Bank of Canada hikes key policy rate as expected

Author: Mark Weinberg

July 12, 2017

As widely expected, the Bank of Canada (BoC) raised their target for the overnight rate by 25 basis points to 0.75%, its first increase in almost seven years. The hike was well telegraphed and fully anticipated, with more than 90% of market participants expecting a hike in the three days preceding the decision (figure 1). The market had ratcheted up its expectations of a hike as early as June, following Senior Deputy Governor Wilkins’ comments regarding the strength of the economy. Comments were further echoed by Governor Stephen Poloz in the subsequent days through a series of speeches and interviews, reaffirming the central bank’s stark policy shift.

Figure 1: The market-implied probability of a July rate hike

Source: Bloomberg, as of July 11, 2017


Factors Behind the Central Bank’s Decision

The BoC has intended to reverse the two rate cuts it implemented in 2015 for some time now, with Governor Poloz stating that the cuts had “done their job”. The pace of economic growth has been surprisingly strong this year, which was a key factor behind today’s decision, with emergency-level monetary accommodation no longer warranted. The Canadian economy expanded at a 3.7% annualized rate in the first quarter of 2017, outpacing many of its developed market peers. Growth was largely driven by domestic demand and household consumption, while residential and business investment were also strong. Going forward, Governor Poloz expects the pace of growth to stay above potential, which could lead to another hike later this year or in early 2018 if the pace of economic activity remains supportive. Also, the labour market (figure 2) has remained strong, which has produced more jobs than expected. However, similar to the U.S. Federal Reserve and other major central banks, inflation has been weak and has lagged its 2% target (figure 3), which could delay policy decisions. Still, the central bank played down low inflation figures, saying most of it is “transitory” and is a result of competitive pricing in the grocery business. Additionally, the central bank has stated that any monetary policy decisions must look forward to where the economy is expected to be in 18 to 24 months, as opposed to where it currently is.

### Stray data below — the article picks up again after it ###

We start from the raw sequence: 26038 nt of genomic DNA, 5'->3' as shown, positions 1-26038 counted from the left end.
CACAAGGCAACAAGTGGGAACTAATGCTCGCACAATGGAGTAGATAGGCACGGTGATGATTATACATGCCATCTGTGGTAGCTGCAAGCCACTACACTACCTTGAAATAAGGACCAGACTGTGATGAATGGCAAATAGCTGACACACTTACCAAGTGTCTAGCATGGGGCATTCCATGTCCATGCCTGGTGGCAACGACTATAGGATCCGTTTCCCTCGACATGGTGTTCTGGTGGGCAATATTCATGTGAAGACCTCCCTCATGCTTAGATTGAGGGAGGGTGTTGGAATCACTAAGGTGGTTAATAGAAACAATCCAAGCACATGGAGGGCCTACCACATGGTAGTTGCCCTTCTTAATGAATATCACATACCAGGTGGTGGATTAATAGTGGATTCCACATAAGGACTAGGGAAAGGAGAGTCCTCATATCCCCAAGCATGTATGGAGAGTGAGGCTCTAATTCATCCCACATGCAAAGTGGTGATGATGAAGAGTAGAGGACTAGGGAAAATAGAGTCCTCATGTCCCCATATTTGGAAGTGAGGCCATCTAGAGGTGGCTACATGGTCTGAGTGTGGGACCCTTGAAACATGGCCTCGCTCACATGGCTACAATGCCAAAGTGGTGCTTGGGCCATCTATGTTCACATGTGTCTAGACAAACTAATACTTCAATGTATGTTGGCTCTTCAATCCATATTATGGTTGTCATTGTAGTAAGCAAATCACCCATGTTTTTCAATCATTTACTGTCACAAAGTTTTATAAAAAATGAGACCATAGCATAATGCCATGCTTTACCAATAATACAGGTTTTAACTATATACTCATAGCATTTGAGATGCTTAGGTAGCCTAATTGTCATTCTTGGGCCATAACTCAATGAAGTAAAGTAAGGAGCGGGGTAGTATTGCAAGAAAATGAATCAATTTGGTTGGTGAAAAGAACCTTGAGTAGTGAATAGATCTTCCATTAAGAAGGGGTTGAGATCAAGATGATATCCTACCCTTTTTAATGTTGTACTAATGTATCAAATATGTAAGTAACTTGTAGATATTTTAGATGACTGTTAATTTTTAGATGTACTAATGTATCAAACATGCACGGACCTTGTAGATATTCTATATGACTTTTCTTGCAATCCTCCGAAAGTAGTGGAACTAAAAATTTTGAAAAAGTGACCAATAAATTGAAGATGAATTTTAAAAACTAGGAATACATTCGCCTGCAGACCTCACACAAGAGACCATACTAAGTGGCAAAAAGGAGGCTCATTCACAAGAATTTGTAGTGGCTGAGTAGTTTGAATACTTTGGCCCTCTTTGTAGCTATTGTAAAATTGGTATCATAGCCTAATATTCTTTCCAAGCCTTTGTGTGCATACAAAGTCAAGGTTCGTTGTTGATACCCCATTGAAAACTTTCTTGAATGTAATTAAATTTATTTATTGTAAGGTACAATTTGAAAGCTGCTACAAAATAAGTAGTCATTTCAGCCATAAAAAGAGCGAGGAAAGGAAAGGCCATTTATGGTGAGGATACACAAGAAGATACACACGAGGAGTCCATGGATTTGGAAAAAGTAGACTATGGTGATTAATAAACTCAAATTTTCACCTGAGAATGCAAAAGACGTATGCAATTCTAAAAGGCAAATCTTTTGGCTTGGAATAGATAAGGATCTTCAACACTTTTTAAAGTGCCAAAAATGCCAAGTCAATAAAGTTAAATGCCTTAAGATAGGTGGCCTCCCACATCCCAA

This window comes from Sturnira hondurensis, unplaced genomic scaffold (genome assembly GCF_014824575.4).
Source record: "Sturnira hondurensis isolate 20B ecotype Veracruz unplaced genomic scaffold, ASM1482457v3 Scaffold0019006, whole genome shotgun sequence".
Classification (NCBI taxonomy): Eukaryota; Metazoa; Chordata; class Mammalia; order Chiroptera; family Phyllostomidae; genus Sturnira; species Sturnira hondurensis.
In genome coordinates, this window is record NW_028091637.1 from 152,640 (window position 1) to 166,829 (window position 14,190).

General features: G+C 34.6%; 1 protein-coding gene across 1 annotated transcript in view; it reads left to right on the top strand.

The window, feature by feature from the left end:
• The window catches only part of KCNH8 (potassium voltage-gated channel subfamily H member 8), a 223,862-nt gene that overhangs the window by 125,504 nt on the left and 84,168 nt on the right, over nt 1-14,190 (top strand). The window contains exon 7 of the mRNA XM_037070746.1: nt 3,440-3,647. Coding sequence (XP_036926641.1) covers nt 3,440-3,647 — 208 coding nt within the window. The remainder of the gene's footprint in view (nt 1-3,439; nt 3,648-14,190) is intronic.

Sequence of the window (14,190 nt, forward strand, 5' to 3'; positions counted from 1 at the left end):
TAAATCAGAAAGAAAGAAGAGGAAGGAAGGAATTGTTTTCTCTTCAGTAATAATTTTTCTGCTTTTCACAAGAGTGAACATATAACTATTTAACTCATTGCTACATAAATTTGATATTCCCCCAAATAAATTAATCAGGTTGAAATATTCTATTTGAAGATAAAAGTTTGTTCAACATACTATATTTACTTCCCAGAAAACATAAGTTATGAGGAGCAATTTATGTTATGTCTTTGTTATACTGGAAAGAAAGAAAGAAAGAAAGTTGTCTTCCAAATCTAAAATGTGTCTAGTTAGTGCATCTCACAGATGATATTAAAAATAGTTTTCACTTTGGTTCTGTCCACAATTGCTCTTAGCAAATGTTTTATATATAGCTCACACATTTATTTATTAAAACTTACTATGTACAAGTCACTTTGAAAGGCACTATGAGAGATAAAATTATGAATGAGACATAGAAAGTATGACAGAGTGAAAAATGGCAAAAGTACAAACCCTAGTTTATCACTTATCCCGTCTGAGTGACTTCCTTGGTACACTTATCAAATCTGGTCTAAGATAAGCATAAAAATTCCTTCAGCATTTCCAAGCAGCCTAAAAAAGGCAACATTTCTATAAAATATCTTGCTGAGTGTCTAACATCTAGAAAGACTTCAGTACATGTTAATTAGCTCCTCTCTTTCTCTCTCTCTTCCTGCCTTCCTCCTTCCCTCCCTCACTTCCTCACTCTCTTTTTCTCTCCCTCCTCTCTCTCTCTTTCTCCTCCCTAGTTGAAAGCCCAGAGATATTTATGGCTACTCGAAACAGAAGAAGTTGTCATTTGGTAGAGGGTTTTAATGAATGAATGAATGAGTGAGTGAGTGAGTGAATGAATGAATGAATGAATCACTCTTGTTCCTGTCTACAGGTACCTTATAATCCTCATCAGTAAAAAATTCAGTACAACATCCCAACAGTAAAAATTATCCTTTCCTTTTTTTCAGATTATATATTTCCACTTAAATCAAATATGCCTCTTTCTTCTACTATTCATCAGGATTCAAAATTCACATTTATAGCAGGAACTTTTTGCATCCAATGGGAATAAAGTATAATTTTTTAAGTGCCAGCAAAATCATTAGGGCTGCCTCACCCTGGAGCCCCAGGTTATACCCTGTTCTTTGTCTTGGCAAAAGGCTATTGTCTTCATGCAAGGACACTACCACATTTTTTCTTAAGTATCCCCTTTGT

Figure 2: Solid employment has supported stronger economic growth

Source: Bloomberg. Monthly data to June 30, 2017


Figure 3: Despite weak inflation, the central bank still hiked rates

Source: Bloomberg. Monthly data to June 30, 2017


Central Bank Comments and Market Reaction

Given the breadth and overall strength of the expansion in Canada, the central bank felt the economy could easily handle higher rates. The bank also upgraded its assessment of the economy as it anticipates growth of 2.8% in 2017, up from 2.6% in its April outlook. Growth is expected to moderate to 2% in 2018 and 1.6% in 2019. Governor Poloz stated that he is not ready to say when a second rate hike is coming, though any future decisions would be based on “incoming data” on inflation.

The material shift in the Bank of Canada’s tone in June resulted in a significant re-pricing of short rates and the Canadian dollar during the last several weeks. Given the bank’s more hawkish comments following July’s hike, the market is increasing their expectations of additional rate hikes down the road. This has resulted in an increase in bond yields in the short end of the Canadian yield curve (up to 10 years in maturity, though more so in two- and three-year maturities) as well as further appreciation of the Canadian dollar. Yields in the long end of the curve have declined modestly as inflationary pressures remain low.


AGF Fixed Income Team’s View